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Young South Korean investors eye new payday

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The price of calves, usually around four-to-five million won ($3,500-$4,300), depends on whether a cow can inherit genes with more desirable traits such as strong muscles that turn into a high quality of meat. YONHAP NEWS AGENCY

Young South Korean investors eye new payday

High liquidity in the South Korean market has led some young retail investors on relatively small budgets to look into unconventional, and perhaps “fun”, ways of investing.

By joining fractional investments in such areas as livestock and limited-edition Rolex watches, they expect somewhat stable returns, rather than entirely relying on volatile stock markets or cryptocurrencies that carry higher risks, according to industry insiders.

What makes this new way of alternative investing possible are the digital platforms developed to raise funds and purchase tangible assets that are anticipated to gain value some time later, they say.

For instance, Bancow, a platform for investing in cattle acts as an intermediary for investors and farms seeking to buy and co-invest in calves. After about two years, full-grown cows are sold at auction and the two investing parties share the profit.

According to the company, the investing parties are largely divided into two groups – investors and farmers. The more money investors pour into a cow, the more shares they hold. Meanwhile, farmers chip in for breeding costs. Farmers who pay for A-class fodder are given more shares than others.

The price of calves, usually around four-to-five million won ($3,500-$4,300), depends on whether a cow can inherit genes with more desirable traits such as strong muscles that turn into a high quality of meat. Bancow expects a profit rate of approximately 19 per cent. If an investor holds a one per cent share of a cow at 40,000 won, the investor could earn roughly 7,600 won.

Bancow CEO Ahn Jae-hyun said: “The MZ generation are tired of worrying whether they lose money overnight in stock or cryptocurrency trading because the price goes up and down like a roller coaster. It has come to my attention that some of them prefer a rather stable investment in ‘tangible assets’ with guaranteed profit.”

The term “MZ generation” refers to millennials and Generation Z, together encompassing those born from the 1980s forward.

Ahn explained that cattle prices are likely to keep pace with inflation in the long run.

“The domestic livestock price index has already risen to 18.4 per cent in April compared to last year and the price will surge for more than 18 to 30 months.

“Also, since the probability of cows getting the top three out of five muscle grades is up to 88.8 per cent, profit is pretty much guaranteed after two years,” he said.

Departing from the cattle field, young investors also seek profits in rare luxury goods. Although it is difficult to purchase watches that can cost more than 20 million won on their paychecks, investing in an item partially is possible.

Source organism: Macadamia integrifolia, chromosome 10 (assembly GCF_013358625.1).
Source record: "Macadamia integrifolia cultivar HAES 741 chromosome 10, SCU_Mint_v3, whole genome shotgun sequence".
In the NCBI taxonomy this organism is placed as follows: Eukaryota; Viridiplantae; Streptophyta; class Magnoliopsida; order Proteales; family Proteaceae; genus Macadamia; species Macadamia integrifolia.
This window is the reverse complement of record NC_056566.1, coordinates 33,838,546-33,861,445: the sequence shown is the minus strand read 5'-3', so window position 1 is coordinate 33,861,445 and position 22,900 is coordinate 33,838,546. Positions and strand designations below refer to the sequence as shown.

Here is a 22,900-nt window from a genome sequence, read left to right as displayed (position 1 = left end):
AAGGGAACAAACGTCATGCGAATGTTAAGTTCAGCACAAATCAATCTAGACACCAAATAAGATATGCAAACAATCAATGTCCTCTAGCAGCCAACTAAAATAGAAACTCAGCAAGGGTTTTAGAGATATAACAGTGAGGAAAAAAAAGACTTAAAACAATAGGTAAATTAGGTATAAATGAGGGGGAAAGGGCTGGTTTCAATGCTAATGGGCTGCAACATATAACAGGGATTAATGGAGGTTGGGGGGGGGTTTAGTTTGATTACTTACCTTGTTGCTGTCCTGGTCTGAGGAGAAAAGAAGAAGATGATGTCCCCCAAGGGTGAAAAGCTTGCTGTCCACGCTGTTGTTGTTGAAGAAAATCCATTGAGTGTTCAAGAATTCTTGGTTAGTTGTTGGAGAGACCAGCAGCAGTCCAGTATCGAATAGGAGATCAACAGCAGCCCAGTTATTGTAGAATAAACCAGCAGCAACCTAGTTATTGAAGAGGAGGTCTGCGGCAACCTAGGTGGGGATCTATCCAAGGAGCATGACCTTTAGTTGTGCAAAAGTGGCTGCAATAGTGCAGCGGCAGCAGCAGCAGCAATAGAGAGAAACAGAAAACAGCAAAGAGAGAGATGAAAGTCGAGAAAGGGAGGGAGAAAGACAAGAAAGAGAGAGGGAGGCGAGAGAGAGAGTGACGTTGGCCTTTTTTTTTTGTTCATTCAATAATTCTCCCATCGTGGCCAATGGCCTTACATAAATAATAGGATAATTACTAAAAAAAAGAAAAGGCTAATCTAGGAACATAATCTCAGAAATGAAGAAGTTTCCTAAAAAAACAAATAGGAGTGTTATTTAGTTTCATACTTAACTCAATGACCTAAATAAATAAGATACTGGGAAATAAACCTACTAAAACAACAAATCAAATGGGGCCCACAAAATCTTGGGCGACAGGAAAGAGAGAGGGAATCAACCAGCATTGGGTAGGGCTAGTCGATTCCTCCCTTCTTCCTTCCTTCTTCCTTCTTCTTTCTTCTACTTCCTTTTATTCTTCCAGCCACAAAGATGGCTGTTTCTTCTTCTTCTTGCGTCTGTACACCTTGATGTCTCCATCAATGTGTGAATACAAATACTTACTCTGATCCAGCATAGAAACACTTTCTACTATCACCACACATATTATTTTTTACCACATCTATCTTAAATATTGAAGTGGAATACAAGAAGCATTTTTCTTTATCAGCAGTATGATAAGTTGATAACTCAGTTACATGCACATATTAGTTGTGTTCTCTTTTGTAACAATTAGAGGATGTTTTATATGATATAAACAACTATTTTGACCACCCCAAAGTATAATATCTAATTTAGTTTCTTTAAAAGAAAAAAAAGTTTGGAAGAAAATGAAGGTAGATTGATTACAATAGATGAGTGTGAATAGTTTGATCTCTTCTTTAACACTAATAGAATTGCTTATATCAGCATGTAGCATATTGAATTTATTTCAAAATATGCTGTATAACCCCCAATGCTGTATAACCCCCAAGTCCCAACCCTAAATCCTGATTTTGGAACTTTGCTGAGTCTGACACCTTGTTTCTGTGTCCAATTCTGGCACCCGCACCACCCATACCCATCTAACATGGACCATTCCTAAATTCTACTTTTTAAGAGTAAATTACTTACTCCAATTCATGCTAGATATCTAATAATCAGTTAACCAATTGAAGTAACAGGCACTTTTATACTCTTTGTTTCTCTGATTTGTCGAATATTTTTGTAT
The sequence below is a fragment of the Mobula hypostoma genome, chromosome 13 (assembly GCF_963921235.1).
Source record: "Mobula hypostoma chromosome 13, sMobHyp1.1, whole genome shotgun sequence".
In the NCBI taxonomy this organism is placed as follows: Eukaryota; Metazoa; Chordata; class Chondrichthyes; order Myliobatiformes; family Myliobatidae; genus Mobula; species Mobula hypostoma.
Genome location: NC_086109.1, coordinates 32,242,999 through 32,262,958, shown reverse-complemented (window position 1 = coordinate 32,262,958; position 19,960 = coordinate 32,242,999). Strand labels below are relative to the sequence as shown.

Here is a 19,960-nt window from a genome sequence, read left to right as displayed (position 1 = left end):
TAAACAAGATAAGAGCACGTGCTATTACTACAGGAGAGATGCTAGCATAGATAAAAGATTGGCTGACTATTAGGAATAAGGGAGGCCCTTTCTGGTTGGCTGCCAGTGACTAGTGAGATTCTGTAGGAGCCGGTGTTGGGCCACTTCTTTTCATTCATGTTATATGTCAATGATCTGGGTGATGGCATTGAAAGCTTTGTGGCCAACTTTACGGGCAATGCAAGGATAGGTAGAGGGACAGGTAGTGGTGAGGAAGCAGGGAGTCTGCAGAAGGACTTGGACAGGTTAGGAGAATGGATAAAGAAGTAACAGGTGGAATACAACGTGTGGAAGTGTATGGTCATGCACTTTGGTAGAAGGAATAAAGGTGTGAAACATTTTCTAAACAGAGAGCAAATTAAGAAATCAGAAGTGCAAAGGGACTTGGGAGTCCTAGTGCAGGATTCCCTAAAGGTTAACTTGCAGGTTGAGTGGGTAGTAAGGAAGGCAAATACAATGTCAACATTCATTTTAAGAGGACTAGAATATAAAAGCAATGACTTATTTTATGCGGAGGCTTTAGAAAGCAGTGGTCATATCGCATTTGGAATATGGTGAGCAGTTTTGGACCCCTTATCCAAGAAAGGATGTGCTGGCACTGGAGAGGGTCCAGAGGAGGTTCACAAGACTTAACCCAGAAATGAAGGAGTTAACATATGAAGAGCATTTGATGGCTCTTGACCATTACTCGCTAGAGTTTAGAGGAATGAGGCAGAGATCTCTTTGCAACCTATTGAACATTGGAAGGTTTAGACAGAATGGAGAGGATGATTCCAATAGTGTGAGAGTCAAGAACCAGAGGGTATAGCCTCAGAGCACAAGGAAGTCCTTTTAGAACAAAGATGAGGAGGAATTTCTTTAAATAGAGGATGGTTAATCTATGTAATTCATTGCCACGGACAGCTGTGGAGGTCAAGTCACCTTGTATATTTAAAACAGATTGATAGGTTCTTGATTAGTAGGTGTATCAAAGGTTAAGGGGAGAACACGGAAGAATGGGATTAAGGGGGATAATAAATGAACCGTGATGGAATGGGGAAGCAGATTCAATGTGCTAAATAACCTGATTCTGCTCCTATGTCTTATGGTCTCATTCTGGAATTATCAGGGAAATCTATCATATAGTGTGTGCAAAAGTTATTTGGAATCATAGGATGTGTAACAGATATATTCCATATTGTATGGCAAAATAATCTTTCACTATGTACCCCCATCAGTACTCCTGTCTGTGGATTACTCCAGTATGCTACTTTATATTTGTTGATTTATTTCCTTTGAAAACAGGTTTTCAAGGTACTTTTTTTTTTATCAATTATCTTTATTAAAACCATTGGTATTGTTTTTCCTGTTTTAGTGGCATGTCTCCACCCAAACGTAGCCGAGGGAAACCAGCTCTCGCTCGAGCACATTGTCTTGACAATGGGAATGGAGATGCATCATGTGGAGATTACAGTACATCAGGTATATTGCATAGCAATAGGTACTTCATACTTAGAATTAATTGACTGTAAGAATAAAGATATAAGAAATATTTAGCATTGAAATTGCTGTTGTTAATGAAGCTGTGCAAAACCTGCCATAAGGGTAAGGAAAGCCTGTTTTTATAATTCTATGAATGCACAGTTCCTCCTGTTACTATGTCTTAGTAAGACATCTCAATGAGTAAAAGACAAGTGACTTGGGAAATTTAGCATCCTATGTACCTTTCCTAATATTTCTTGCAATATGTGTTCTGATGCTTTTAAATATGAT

Piece is a local platform that seeks fun in investing by providing profit opportunities in Rolex watches. It combines a variety set of Rolex pieces and gathers investors. They can invest from 100,000 won to 20 million won, and they potentially gain returns after pieces are sold six months later.

Piece completed the first investment project of 11 Rolex pieces in April. They include the Rolex Oyster Perpetual, Cosmograph Daytona, Datejust with a green dial and the newest edition of the Submariner. The collection includes the most popular and rare Rolex pieces, the company said.

According to the official, it has already sold the pieces and raised the expected profit. Although the official did not disclose the exact profit rate, investors who hold 10 shares worth one million won are expected to receive profit from 220,000-240,000 won in October.

“The MZ generation shows much interest in owning and investing in luxury brand products. So we offer them investment opportunities that cost small amounts of money. The reason we chose Rolex is that it is one of Koreans’ most loved luxury brands,” a Piece staff said.

Demand in investing in “bits and pieces” has been higher than expected.

Bancow’s first investment project in May sold out in 12 days, raising up to 10 billion won. Nearly 83 per cent of Bancow’s investors were in their 20s and 30s. Piece’s second project in June sold out in just 45 seconds.

Experts say that the investment trend is showing a paradigm shift from the affluent investing in traditional assets to small investors chipping in to buy out shares – bits and pieces – of non-traditional assets.

KB Financial Group Research Centre analyst Gwon Se-hwan said: “Due to the ultralow interest rates in the country, it is impossible to earn interest by saving money in the bank like old times. Investing in high-cost real estate is hardly an option for them. So they are looking for alternative investment options.

“Also, thanks to platform transactions sparked by highly developed digital technology, the digitally native MZ gen is easily adapting to and even leading the latest investment trend,” he said.

But concerns loom over the new investment methods.

Unlike traditional financial goods and services that are overseen by the relevant authorities, such “fun” platforms where the size of investment is small operate mostly outside of legal boundaries.

Bancow, however, say the company observes internal protocols for investor protection.

“If cows die of foot and mouth disease, the government gives a 100 per cent reimbursement,” said Ahn of Bancow.

“Investors can also get a refund when cows die due to breeder’s negligence. Basically up to the point when cows fully grow, investors are guaranteed to exit.”

THE KOREA HERALD/ASIA NEWS NETWORK

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